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A thorough preoperative history and physical should be taken from all patients undergoing surgery. Pre-operative testing may include a complete blood count and chemistries with additional testing being based on the findings of the preoperative history, physical examination, indication for surgery, and planned procedures. Special attention needs to be paid to the preoperative and intraoperative issues that arise in the care of obese patients, cardiac patients, respiratory-compromised patients, and any other patients with significant medical comorbidities including patients with venous thromboembolism or malnutrition. Counseling and postoperative management of patients and their families will be influenced by the unique surgeries and conditions encountered in gynecologic oncology.

In general, preoperative evaluation and testing are stratified based on a patient's comorbidities. All patients undergoing surgery for gynecologic cancer should undergo a thorough evaluation of other medical issues. Such evaluations will provide an individualized preoperative assessment. In addition, the identification of preoperative medical issues will allow these conditions to be medically optimized.

Preoperative Testing

Many patients with gynecologic malignancies will be of older age. As a result, they often have other medical comorbidities. In 2007, the leading causes of death in the United States were heart disease, cancer, stroke, chronic lower respiratory disease, and accidents. Given the prevalence of coronary artery disease, diabetes, peripheral vascular occlusive disease, and obesity in our population, many patients will require some preoperative testing to assess their cardiopulmonary function in anticipation of anesthesia and surgery.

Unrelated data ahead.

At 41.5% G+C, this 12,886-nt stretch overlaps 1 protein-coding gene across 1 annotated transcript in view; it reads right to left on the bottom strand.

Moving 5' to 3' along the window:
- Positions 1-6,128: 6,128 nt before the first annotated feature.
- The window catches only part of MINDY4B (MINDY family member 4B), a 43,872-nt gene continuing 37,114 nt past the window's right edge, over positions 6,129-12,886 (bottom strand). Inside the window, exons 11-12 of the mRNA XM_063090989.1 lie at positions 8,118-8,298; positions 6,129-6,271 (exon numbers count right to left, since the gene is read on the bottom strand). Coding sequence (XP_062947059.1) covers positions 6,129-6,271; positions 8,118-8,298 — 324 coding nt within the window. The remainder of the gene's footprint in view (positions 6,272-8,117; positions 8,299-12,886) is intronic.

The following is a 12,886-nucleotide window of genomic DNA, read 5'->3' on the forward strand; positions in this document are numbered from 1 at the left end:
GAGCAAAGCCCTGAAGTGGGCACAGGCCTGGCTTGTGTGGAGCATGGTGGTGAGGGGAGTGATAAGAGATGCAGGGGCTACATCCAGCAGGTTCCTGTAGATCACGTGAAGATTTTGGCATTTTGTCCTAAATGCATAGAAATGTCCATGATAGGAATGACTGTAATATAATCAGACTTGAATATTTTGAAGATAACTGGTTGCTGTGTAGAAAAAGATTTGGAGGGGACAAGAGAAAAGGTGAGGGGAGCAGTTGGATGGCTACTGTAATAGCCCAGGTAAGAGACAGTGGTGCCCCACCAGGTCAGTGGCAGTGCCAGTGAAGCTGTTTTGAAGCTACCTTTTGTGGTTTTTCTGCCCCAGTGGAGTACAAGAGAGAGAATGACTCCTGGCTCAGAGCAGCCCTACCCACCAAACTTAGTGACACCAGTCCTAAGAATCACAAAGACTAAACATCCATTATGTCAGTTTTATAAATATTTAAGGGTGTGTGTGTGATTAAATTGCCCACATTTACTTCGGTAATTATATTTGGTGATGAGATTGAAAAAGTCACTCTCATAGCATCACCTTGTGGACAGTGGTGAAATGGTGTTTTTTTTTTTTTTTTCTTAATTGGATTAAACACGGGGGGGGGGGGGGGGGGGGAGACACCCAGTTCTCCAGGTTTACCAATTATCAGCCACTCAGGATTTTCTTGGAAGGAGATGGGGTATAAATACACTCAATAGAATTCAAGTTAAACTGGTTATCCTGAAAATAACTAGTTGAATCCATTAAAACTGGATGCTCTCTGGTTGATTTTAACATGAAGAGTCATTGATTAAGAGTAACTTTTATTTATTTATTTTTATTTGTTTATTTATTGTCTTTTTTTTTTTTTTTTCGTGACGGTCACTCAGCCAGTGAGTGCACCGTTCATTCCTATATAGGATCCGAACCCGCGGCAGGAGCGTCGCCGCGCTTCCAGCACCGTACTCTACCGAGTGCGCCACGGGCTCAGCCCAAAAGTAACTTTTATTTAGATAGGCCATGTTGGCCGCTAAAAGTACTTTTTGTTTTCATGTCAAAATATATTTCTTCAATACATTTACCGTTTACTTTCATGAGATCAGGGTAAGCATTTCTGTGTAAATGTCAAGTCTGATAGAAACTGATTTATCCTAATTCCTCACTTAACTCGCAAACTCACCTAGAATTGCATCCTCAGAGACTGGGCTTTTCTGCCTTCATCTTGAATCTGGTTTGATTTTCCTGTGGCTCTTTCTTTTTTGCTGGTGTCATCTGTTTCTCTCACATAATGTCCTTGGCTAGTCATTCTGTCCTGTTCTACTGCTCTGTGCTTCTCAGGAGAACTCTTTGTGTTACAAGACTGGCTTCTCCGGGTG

In healthy patients, the likelihood of an unrecognized medical condition that will cause undue surgical risk is low. A review of studies investigating routine preoperative laboratory evaluations with subsequent likelihood of postoperative complications demonstrated that only hematocrit, creatinine, and electrolytes provided a modest benefit to predict for postoperative complications. Preoperative tests should be selected judiciously, because the addition of unnecessary tests has been found to add a significant cost burden.1 Additionally, in patients who have had a recent laboratory evaluation, retesting will not likely lead to identification of new abnormalities. Our anesthesiologists recommend that preoperative laboratory tests be performed no more than 30 days before surgery to have an up-to-date baseline.

There is also little utility in screening electrocardiograms (ECGs) and chest radiographs (CXRs) in otherwise healthy patients. An abnormal preoperative ECG is not a useful predictor of postoperative cardiac complications, even in elderly patients. However, a preoperative ECG can be helpful as a baseline for comparison with postoperative ECG abnormalities. The 2007 American College of Cardiology/American Heart Association (ACC/AHA) guidelines on perioperative cardiac evaluation include a recommendation for a preoperative 12-lead resting ECG prior to intermediate-risk noncardiac or vascular surgery for patients with known cardiovascular disease, cerebrovascular disease, or peripheral artery disease.2 Intermediate-risk procedures include intraperitoneal and intrathoracic procedures, which are commonly performed in the surgical staging and treatment of patients with gynecologic malignancies. The ACC/AHA guidelines also recommend preoperative ECG in patients ...

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